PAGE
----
"Tales of Mystery and Romance presents a beguiling set of intertwined stories in the best manner of story-telling and yet, another sort of fictional experience. The unnamed 'I' in Frank Moorhouse's narrative speaks with a voice that is enigmatic and shrewd. The conflicts of his personality are both sexual and intellectual, apollonian and dionysian - how to go to conferences and enjoy yourself at the same time. Three elements recur in this book: mysticisim, conferences and 'volupté'. The 'I' sides with Anatole France in saying that volupté is the only solace, although other characters insist on asking: 'where is this volupté when you need it most?'
"You'll come away from the book, anyhow, knowing something about belly dancing, TM, the intricacies of homosexual sex, and even life after death.
"The book exudes a contemporary stance out of the story of two young men who are in love and their conflict of ideological style - two men who admittedly aren't too good at it but at least they get it together for a while.
"The book is full of intelligent and successful uncertainty, worried but pleasurable hedonism, effective scepticism, and the ultimate exuberant release whihc comes from amorality.
"In this odyssey which moves around the world, the story touches high comedy and low farce - the non-event of the Jack Kerouac Wake, the dispute over the exact form of sexual penetration achieved by Milton, the obituary of Berry Tonge, an argument with an ex-wife over 'motel sex' - and much tender and perceptive observation.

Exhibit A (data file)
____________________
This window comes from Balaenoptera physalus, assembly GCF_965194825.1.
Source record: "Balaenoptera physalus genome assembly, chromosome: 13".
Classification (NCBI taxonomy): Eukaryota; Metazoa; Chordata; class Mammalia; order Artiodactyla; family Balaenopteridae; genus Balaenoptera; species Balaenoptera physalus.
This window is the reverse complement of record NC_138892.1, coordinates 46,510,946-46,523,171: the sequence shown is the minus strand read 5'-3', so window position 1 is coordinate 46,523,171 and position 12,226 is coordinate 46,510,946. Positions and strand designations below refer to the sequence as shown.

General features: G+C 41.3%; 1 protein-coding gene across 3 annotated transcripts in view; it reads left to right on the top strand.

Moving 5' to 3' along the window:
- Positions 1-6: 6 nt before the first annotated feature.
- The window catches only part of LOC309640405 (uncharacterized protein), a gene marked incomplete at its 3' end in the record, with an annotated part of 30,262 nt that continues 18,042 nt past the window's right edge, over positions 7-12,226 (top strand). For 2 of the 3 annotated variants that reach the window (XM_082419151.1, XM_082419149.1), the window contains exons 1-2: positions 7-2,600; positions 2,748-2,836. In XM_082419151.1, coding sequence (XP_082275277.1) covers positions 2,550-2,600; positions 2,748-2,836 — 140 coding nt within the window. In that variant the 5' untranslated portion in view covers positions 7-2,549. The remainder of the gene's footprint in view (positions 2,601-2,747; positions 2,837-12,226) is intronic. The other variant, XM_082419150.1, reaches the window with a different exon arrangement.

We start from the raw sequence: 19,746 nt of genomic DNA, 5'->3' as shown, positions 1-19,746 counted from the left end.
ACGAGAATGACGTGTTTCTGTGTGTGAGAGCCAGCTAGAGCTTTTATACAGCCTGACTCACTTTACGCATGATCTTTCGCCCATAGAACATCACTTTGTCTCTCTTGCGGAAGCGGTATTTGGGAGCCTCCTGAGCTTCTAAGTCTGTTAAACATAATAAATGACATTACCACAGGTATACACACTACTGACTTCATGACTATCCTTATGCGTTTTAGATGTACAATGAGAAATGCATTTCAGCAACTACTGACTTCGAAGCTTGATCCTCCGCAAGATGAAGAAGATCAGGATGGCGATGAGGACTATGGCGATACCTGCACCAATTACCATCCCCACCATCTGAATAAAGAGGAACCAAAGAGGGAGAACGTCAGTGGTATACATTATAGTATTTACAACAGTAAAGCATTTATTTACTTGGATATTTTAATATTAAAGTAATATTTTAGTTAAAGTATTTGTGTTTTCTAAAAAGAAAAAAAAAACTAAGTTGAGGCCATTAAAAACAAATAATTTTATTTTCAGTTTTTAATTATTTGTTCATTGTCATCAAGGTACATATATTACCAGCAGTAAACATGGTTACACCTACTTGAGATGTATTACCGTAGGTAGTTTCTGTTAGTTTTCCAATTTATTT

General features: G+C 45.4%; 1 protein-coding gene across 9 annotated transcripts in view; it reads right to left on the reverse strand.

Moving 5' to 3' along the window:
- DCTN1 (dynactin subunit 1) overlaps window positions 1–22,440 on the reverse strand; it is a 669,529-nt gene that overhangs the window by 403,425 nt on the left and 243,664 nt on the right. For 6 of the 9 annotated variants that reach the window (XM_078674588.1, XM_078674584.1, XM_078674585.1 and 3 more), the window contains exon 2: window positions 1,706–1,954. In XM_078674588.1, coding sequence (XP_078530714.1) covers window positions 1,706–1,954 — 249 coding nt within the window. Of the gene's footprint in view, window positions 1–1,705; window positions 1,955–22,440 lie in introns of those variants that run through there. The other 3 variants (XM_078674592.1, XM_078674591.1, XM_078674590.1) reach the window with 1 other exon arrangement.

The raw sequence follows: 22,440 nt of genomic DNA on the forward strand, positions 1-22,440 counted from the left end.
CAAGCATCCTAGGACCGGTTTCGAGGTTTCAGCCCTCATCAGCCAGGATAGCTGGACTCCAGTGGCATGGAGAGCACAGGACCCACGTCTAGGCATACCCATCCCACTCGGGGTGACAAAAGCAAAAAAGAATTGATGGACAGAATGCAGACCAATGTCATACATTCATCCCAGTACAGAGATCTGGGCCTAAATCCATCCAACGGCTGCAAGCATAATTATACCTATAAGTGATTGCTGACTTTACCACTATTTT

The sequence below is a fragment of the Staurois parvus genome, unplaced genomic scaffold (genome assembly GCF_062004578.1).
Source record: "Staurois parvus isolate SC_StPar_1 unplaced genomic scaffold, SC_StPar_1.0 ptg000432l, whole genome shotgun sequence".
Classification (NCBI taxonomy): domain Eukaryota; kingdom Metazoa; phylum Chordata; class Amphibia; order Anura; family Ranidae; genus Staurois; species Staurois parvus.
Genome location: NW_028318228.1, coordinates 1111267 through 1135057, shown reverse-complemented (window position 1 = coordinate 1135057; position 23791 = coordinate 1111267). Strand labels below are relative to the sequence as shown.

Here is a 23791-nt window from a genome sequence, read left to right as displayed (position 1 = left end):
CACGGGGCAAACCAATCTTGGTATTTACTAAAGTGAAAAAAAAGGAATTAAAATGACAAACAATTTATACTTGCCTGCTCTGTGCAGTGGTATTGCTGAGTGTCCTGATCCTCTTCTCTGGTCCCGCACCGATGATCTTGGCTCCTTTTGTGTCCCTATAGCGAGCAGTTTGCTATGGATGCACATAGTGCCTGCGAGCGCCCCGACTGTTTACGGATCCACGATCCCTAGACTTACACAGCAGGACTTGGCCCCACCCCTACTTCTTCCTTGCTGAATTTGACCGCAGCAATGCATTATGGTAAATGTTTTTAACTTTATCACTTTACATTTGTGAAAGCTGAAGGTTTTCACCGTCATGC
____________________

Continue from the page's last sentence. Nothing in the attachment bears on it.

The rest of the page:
"Another queston which plagues the book: 'Is there a commune for those who do not fit very well into communes?'
"Frank Moorhouse is a story writer working with clusters of stories, overlapping them, interlocking them - what he has called 'discontinuous narrative'.
"A story of his often has reverberations not only through its cluster but through to his other books.
"What this means is, that if you like this book you'll like his other books and you'll meet some of the same characters again."
The Alter Ego Interpretation
Letters to an Ex-Wife Concerning a Reunion in Portugal
The Jack Kerouac Wake - the true story
The Mystery of the Time Piece
The Airport, the Pizzeria, the Motel, the Rented Car and the Mysteries of Life
The Loss of a Friend by Cablegram
Milton turns against Champagne
The Oracular Story
The Ritual of the Still Photograph
The Commune Does Not Want You
A Pertinent Diagram
Milton Rebutted - intellectual tricks and accusations about life style
The Chain Letter Story
From the Angus and Robertson paperback edition, 1977.
This page and its contents are copyright © 2001 by Perry Middlemiss, Melbourne, Victoria, Australia.Return to Frank Moorhouse page.
Last modified: April 22, 2001.